Recently I have been seeing this video of the Hallelujah Chorus being sung in a mall food court and it brought to mind the following story.
I think a funny thing happened on the way to Roy Thompson Hall.
The student body to which I belonged, sat on the stage of Roy Thompson Hall. It was the graduation ceremony for 1984, a ceremony normally held in the older Massey Hall in downtown Toronto, but due to a scheduling conflict, our Bible School was given the modern Roy Thompson Hall for its end of year ceremonies.
We had been preparing the entire semester under the guidance and instruction of our music administrator, Brother Bjorgan. He stood at the podium facing us, his baton in his hand. For three months he had prepared us for this performance of the Hallelujah Chorus from Handel’s Messiah. Three months of choral classes. Three months of practice. Now it was three seconds away, and I was ready. The hall was silent as everyone watched him raise his baton in the air. It hung there for an instant, quivered slightly…
A year earlier on one of the hottest days in April we were in Massey Hall. There was no relief from the heat, especially on stage under the lights. I don’t know if that building had air conditioning, but if it did someone forgot to turn it on. Rehearsal had been hot enough. I knew the actual ceremony would be even warmer so in the few hours we had to run free in the city before the graduation began I decided to prepare. I needed a survival plan to help endure the next few hours sitting on stage in a dark, warm suit.
Heat shimmered off the pavement and the sun baked the bricks of the towering buildings downtown as I exited a small corner store with my survival gear. When I marched onto that stage a short time later I had secreted a tin of Coca-Cola in the inside breast pocket of my suit. I also had a couple of straws that I had joined to make a single one. During the speeches I would simply lean forward and stroke my chin with my hand. When it looked to everyone else that I was intently considering the words being spoken, in truth I was sipping from the straw that ran down the inside of my jacket from the lapel into the tin of coke hidden there. Now it turned out not to be as refreshing as I hoped, firstly, with the tin pressed to my chest, my body heat added to the warmth already filling the hall to scorch the liquid to a degree or two just below boiling. Next the straws didn’t make a perfect seal where they joined so I ended up sucking a lot of air and occasionally making embarrassing sounds. Finally, that one tin of coke was long gone ages before the ceremony was done and I had no choice but to suffer to the end.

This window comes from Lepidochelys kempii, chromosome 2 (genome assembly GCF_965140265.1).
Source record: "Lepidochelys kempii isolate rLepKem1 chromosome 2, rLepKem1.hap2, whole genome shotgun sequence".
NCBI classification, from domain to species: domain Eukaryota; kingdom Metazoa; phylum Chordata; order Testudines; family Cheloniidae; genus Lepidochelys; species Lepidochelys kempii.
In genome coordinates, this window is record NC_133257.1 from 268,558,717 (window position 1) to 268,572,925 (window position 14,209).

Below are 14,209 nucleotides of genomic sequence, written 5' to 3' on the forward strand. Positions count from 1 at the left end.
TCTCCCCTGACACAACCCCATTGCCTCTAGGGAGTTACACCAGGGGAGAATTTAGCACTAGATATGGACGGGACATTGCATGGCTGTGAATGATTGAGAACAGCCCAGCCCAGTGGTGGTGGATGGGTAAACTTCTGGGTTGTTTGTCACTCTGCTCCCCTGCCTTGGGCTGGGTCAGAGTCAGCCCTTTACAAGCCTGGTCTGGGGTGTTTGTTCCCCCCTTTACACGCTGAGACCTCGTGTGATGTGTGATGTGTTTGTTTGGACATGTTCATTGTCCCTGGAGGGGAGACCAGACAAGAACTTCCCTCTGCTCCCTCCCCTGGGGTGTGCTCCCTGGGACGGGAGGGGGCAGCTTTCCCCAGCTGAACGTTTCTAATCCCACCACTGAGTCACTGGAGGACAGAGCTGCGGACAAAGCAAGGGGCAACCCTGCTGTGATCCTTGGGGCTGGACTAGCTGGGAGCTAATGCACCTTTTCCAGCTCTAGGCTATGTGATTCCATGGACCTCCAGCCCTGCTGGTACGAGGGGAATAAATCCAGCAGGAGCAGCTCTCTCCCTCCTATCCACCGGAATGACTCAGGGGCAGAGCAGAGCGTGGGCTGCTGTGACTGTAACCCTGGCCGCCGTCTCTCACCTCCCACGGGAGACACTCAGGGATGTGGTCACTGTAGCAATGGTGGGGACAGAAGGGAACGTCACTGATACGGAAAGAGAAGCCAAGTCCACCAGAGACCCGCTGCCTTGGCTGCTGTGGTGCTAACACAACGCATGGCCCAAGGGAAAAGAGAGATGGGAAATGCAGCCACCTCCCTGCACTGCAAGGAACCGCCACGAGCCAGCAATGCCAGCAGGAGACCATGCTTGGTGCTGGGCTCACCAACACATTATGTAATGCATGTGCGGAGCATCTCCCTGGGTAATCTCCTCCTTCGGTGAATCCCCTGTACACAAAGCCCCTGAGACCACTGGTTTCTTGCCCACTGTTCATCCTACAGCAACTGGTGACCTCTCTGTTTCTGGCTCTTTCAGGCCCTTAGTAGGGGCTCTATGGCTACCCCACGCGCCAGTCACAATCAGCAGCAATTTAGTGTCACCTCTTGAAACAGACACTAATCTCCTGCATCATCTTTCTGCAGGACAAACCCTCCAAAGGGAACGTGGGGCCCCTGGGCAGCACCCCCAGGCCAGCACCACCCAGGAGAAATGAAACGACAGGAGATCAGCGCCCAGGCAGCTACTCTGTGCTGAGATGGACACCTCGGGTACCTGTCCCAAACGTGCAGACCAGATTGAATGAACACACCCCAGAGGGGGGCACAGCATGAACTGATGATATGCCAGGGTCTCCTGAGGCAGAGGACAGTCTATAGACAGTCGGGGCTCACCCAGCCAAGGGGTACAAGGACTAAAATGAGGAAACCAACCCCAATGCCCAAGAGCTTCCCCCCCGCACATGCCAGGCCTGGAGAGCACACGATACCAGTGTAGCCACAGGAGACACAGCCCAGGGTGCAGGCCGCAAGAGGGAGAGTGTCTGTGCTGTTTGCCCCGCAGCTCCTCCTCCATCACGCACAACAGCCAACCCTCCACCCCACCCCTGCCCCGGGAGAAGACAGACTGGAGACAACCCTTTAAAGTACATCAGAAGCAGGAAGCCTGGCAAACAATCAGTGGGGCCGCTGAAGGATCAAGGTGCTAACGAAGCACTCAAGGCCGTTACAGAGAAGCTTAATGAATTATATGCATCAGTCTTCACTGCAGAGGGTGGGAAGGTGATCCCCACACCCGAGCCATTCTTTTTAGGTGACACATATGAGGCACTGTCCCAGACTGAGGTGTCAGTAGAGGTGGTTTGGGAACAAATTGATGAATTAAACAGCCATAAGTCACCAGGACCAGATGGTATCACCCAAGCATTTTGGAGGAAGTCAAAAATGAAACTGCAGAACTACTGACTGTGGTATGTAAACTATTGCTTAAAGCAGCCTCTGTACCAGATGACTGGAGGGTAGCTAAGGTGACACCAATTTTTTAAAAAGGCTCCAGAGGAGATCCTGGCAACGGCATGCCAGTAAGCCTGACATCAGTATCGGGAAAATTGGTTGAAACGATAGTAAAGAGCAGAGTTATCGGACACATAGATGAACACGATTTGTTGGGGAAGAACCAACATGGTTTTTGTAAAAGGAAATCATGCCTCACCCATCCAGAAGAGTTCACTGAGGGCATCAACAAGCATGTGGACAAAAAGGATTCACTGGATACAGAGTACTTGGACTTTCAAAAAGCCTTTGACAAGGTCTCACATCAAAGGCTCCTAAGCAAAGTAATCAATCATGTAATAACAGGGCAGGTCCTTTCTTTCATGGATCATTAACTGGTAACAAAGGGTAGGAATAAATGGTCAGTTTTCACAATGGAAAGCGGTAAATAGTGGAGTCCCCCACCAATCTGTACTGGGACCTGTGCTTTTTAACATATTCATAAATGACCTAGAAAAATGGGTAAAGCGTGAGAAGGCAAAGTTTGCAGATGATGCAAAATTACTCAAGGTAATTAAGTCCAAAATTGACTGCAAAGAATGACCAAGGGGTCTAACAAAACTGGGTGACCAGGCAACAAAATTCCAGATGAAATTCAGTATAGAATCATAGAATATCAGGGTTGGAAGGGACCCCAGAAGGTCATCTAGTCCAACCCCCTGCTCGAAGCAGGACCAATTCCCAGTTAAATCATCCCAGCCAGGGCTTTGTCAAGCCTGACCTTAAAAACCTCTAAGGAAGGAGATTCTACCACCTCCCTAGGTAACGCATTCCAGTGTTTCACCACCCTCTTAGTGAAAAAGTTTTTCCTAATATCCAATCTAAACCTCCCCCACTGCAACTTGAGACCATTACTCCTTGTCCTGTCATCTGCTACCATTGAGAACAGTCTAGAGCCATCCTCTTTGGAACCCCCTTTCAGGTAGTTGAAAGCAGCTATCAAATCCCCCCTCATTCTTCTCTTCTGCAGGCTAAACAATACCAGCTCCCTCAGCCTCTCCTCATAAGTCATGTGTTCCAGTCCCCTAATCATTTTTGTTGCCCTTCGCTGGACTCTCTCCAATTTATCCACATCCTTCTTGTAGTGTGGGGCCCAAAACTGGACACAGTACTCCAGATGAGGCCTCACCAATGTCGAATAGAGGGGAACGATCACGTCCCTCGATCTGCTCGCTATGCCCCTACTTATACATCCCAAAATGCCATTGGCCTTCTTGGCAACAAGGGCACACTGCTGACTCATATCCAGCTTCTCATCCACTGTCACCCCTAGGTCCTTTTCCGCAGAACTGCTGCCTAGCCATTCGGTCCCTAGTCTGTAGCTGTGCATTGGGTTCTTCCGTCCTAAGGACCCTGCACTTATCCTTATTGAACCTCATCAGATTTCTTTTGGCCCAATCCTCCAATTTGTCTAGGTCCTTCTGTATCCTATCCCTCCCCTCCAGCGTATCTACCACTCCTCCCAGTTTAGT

I vowed that next year I would be better prepared.
As I entered Roy Thompson Hall, I had two tins of cola stored in the side pockets of my suit over my hips where my body wouldn’t warm them up so much. In place of a straw I had a ten foot length of rubber surgical tubing supplied by my roommate that year, Peter. This hose ran from the can in my pocket down the outside of my suit to the hem of my jacket, from there it ran up inside the front of my jacket and around the back of my neck and down the inside of my left sleeve emerging from my cuff into the palm of my hand like one of Spider-Man’s web shooters. I was ready for this ceremony no matter how long or how hot it got. Brother Bjorgan approached the podium. I tested the straw and it worked perfectly, wetting my throat just before we stood to perform the Hallelujah Chorus.
…then in one mighty stroke the baton fell and the Hallelujah Chorus began. The audience stood. I followed along the sheet music in an open folder I held in my hands waiting for the part where I would join in. Brother Bjorgan looked towards us in the bass section and with I mighty flourish signalled for us to join in. I turn the page as we began only to discover the next 12 pages of the sheet music was missing from my folder.
Now I knew the words, unfortunately, without the sheet music I had no idea exactly where I was supposed to sing them. So I did what every performer does in a time of panic, lip-synched. There were over 400 people performing on stage at that moment so I know of the thousands in the audience that not a lot of people were focused on me. But that didn’t stop me from thinking that they were. I felt everyone was looking at me and laughing as if each one of them knew what had occurred and were in on the prank of stealing my music.
I got self-conscious. So I did what I do when I get nervous. I fidget. I slide my hand in my pocket as if I was checking to see if my keys were there. I didn’t have any keys. I withdrew my hand, took a calming breath and dropped my hand to my side as the hallelujahs echoed around me.
That was the moment my 10 foot straw was transformed into a 10 foot syphon and Coca-Cola started to spray from my hand.
In order to stop the flow I had to raise my hand higher then my shoulder. Someone in the back row of the auditorium thought I was waving too them. I shut my eyes and waited for the song to end. Here I was with my eyes closed, my hand raised and my lips moving to different words then everyone else. I could have been mistaken for having an overwhelming religious experience during the performance of the Hallelujah Chorus, but the fact was, I was vowing that next year I was gonna suffer through Graduation like everyone else.
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